Investing in Investment Funds

One course open to the defensive investor is to put his money into investment-company shares. Those that are redeemable on demand by the holder, at net asset value, are commonly known as "mutual funds" (or "open-end funds"). Most of these are actively selling additional shares through a corps of salesmen. Those with nonredeemable shares are called "closed-end" companies or funds; the number of their shares remains relatively constant. All of the funds of any importance are registered with the Securities & Exchange Commission (SEC), and are subject to its regulations and controls.*

The industry is a very large one. At the end of 1970 there were 383 funds registered with the SEC, having assets totaling $54.6 billions. Of these 356 companies, with $50.6 billions, were mutual funds, and 27 companies with $4.0 billions, were closed-end.t

There are different ways of classifying the funds. One is by the broad division of their portfolio; they are "balanced funds" if they have a significant (generally about one-third) component of bonds, or "stock-funds" if their holdings are nearly all common stocks. (There are some other varieties here, such as "bond funds," "hedge

* It is a violation of Federal law for an open-end mutual fund, a closed-end fund, or an exchange-traded fund to sell shares to the public unless it has "registered" (or made mandatory financial filings) with the SEC. t The fund industry has gone from "very large" to immense. At year-end 2002, there were 8,279 mutual funds holding $6.56 trillion; 514 closed-end funds with $149.6 billion in assets; and 116 exchange-trade funds or ETFs with $109.7 billion. These figures exclude such fund-like investments as variable annuities and unit investment trusts.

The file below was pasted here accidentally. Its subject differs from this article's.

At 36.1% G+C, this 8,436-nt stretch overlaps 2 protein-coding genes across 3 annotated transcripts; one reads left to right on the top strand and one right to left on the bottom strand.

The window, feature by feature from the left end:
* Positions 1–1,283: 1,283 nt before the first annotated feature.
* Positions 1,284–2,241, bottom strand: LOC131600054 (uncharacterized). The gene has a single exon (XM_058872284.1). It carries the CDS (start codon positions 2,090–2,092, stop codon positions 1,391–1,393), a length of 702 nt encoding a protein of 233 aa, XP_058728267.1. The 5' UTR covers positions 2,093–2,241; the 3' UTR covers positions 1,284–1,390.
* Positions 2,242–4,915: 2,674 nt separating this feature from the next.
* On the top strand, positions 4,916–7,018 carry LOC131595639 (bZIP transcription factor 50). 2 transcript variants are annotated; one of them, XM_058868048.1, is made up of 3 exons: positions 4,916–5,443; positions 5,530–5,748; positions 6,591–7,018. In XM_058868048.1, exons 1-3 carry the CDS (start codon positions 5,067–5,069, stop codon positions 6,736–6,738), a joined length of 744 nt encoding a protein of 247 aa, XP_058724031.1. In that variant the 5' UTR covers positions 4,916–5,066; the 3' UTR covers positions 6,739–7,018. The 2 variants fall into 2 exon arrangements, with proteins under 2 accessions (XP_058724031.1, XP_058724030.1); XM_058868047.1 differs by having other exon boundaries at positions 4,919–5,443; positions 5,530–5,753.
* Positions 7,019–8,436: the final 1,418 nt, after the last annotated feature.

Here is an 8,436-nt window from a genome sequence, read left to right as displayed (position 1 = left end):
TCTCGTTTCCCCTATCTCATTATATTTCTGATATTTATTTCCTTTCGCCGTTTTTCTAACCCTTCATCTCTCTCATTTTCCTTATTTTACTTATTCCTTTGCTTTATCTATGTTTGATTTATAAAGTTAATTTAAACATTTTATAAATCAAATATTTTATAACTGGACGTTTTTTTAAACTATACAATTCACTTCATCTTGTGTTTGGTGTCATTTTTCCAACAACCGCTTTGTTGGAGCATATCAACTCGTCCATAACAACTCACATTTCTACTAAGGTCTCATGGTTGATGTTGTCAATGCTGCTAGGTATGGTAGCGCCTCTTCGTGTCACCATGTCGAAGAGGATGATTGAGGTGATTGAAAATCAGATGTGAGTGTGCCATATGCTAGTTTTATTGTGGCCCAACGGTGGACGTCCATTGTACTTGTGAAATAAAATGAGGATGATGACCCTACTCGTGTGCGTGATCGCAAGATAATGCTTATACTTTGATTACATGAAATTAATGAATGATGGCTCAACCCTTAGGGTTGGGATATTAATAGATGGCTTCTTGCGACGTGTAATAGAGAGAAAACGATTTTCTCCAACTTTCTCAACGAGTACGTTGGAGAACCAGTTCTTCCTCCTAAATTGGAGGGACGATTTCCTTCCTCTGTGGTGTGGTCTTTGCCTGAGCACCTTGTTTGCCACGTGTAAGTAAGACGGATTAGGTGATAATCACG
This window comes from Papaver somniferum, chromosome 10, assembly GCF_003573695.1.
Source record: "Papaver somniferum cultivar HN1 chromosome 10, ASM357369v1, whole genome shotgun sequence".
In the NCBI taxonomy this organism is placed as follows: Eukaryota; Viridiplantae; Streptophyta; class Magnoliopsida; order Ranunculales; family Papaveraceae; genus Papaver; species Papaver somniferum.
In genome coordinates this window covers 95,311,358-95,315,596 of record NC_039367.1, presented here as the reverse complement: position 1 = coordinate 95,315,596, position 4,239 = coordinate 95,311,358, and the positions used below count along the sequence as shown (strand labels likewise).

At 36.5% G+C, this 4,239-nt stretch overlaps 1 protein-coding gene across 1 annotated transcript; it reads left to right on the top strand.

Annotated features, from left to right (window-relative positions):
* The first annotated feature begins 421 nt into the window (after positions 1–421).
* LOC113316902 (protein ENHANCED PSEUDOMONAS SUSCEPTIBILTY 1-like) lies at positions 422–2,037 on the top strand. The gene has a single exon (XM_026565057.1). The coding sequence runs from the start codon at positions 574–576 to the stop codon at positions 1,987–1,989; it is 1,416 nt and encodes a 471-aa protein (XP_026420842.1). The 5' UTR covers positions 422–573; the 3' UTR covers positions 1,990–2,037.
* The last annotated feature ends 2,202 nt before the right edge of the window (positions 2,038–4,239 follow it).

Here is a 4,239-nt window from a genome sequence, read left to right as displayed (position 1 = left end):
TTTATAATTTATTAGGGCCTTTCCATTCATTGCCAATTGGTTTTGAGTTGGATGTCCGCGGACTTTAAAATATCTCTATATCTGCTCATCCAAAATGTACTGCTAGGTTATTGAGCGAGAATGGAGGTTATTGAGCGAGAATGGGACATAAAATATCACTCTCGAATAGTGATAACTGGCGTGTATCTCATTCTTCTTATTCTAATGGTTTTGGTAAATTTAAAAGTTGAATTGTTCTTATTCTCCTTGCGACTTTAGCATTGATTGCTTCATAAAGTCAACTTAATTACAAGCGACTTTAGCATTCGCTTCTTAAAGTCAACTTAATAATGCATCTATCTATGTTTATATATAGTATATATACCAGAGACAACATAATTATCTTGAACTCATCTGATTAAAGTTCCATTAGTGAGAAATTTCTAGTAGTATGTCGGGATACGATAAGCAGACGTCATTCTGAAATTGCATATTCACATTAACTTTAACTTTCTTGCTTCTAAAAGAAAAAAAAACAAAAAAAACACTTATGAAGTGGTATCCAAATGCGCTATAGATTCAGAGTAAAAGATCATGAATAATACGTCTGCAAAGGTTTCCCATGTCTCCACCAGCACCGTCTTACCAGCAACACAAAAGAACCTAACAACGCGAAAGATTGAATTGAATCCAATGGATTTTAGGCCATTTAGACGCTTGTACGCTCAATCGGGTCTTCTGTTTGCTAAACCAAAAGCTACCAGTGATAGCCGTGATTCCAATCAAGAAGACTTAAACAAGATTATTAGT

funds," "letter-stock funds," etc.)* Another is by their objectives, as their primary aim is for income, price stability, or capital appreciation ("growth"). Another distinction is by their method of sale. "Load funds" add a selling charge (generally about 9% of asset value on minimum purchases) to the value before charge.1 Others, known as "no-load" funds, make no such charge; the managements are content with the usual investment-counsel fees for handling the capital. Since they cannot pay salesmen's commissions, the size of the no-load funds tends to be on the low side.t The buying and selling prices of the closed-end funds are not fixed by the companies, but fluctuate in the open market as does the ordinary corporate stock.

Most of the companies operate under special provisions of the income-tax law, designed to relieve the shareholders from double taxation on their earnings. In effect, the funds must pay out virtually all their ordinary income—i.e., dividends and interest received, less expenses. In addition they can pay out their realized long-term profits on sales of investments—in the form of "capital-gains dividends"—which are treated by the shareholder as if they were his own security profits. (There is another option here, which we omit to avoid clutter.)}: Nearly all the funds have but one class